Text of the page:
State health department encourages cervical screenings, HPV
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[January 23, 2013]
CHICAGO -- During National
Cervical Awareness Month, observed every January, the Illinois
Department of Public Health is encouraging regular screening for
cervical cancer and vaccination for the human papillomavirus, known
as HPV, which is the leading cause of the disease.
"Because of advances in screening, as well as the HPV vaccine,
cervical cancer is highly preventable. It is also very treatable if
detected early," said IDPH Director LaMar Hasbrouck. "There are
often no noticeable symptoms with cervical cancer, so it is
important to get screened regularly. Now is also the time for teens
and young women and men to talk with health care providers about the
HPV vaccine, which can prevent the most common types of HPV that
cause cervical cancer."
All women are at risk for cervical cancer;
however, it occurs most often in women over age 30. About 12,000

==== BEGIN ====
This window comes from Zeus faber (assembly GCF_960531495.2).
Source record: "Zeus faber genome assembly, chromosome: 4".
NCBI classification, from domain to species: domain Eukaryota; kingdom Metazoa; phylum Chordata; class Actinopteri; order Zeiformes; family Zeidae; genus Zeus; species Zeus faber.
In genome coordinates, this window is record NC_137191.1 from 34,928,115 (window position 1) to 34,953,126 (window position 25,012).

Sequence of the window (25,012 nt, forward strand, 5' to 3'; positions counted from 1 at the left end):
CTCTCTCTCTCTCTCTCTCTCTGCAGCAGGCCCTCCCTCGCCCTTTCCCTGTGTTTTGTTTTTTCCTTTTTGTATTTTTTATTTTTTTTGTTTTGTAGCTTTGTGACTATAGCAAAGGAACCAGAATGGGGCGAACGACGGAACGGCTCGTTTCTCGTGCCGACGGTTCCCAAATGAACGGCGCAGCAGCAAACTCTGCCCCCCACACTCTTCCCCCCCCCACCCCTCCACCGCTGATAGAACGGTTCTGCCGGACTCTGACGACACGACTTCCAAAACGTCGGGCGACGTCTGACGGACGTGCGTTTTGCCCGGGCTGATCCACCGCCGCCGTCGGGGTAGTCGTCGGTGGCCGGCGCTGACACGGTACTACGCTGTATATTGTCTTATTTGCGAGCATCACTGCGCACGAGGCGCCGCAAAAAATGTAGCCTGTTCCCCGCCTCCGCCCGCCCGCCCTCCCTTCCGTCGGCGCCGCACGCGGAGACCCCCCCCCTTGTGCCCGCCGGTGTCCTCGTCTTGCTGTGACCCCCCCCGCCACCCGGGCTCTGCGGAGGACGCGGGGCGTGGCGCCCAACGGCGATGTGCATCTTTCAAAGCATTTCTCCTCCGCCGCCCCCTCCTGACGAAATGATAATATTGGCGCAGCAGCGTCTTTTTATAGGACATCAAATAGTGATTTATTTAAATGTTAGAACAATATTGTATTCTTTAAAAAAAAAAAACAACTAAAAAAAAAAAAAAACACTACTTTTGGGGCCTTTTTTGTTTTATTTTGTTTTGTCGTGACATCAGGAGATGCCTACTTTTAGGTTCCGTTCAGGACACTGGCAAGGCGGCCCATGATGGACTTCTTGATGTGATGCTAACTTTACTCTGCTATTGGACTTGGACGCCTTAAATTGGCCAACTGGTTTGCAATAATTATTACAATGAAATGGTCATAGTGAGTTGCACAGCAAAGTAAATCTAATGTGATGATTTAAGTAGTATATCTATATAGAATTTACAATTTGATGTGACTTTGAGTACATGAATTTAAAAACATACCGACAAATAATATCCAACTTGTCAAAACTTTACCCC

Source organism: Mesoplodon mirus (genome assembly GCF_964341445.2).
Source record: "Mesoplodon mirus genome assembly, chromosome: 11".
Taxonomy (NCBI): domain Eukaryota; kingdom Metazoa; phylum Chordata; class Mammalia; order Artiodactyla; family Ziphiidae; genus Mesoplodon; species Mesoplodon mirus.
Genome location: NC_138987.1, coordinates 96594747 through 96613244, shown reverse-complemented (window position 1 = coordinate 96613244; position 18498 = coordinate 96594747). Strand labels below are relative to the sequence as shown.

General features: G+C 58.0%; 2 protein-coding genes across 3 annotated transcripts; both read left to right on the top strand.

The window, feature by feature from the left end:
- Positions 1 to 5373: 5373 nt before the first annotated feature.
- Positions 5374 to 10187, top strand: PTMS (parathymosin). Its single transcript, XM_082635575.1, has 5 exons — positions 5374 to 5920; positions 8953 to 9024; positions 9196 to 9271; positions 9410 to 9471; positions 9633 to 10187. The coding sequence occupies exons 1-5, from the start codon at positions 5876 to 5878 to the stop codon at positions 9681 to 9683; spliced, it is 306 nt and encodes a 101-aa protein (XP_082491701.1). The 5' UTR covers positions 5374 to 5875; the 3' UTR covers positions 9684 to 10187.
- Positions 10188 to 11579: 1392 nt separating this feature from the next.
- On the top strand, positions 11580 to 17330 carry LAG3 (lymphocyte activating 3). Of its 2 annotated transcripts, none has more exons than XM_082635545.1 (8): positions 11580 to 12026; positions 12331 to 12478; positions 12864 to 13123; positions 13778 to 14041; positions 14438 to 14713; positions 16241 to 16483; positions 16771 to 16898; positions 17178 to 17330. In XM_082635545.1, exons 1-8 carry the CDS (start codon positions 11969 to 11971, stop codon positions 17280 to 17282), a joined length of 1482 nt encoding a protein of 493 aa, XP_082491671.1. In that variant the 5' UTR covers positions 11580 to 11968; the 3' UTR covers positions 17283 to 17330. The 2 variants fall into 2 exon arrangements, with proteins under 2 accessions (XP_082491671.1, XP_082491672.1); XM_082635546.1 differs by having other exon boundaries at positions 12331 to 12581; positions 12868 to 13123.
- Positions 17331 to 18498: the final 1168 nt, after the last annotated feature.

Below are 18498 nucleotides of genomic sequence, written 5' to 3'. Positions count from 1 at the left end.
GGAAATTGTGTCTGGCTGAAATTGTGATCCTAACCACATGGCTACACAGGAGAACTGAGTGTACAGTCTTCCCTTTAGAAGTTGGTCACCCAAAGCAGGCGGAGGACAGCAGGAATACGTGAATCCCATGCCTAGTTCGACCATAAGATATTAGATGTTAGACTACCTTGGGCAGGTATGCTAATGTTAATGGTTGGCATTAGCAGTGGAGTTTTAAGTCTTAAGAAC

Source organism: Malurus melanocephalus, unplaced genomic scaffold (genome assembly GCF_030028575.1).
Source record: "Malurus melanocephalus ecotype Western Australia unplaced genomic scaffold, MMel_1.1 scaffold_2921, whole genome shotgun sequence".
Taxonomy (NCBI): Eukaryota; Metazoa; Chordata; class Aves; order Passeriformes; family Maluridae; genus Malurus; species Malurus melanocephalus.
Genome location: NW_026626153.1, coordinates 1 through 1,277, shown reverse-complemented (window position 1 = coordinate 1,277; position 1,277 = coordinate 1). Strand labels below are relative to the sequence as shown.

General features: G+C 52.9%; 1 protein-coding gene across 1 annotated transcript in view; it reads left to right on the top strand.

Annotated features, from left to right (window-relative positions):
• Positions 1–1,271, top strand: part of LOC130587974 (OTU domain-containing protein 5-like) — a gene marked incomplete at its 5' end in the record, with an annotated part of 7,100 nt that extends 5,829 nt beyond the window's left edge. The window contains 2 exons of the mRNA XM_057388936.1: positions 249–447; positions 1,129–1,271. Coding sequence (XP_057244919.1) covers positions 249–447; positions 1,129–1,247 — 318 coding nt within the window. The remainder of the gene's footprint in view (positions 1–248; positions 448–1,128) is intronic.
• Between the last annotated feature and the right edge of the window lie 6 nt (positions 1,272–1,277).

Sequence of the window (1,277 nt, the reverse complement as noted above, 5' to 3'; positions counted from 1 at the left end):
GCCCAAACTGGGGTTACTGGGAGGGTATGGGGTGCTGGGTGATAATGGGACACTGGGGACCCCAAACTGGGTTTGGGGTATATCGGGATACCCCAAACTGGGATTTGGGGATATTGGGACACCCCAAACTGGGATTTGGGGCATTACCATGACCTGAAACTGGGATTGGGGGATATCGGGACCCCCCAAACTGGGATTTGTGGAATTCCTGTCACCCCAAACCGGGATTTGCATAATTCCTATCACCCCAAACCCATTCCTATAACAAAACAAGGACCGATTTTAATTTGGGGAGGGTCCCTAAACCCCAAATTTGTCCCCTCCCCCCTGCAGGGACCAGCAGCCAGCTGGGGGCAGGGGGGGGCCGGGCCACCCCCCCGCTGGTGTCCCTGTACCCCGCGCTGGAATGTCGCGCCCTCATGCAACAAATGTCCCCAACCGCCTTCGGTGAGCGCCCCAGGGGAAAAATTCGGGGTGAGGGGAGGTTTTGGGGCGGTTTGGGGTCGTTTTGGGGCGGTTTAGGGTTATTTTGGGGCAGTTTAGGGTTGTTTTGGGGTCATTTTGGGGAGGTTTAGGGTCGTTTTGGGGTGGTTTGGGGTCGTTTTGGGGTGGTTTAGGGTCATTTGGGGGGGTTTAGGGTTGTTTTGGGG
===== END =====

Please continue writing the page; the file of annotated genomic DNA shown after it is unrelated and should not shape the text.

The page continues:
women each year in the U.S. are diagnosed with cervical cancer. In
Illinois, it is projected that about 580 women will be diagnosed
with cervical cancer this year, and an estimated 160 will die of the
The primary cause of cervical cancer is HPV, which is the most
common sexually transmitted disease. At least half of all sexually
active people will have HPV at some point in their lives, but
relatively few women will develop cervical cancer.
Cervarix and Gardasil are licensed HPV vaccines for females ages
9-26. The Centers for Disease Control and Prevention recommends that
all 11- or 12-year-old girls get the three doses (shots) of either
brand of HPV vaccine to protect against cervical cancer. CDC also
recommends the vaccine for girls and women ages 13-26 who did not
get any or all of the doses when they were younger.
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Gardasil is also licensed for males ages 9 through 26. CDC
recommends Gardasil for all males ages 11-21.
For more information about cervical cancer screening and the
Illinois Breast and Cervical Cancer Program, contact IDPH’s
toll-free Women's Health-Line at 888-522-1282 or visit
Department of Public Health file received from
Illinois Office of
Communication and Information]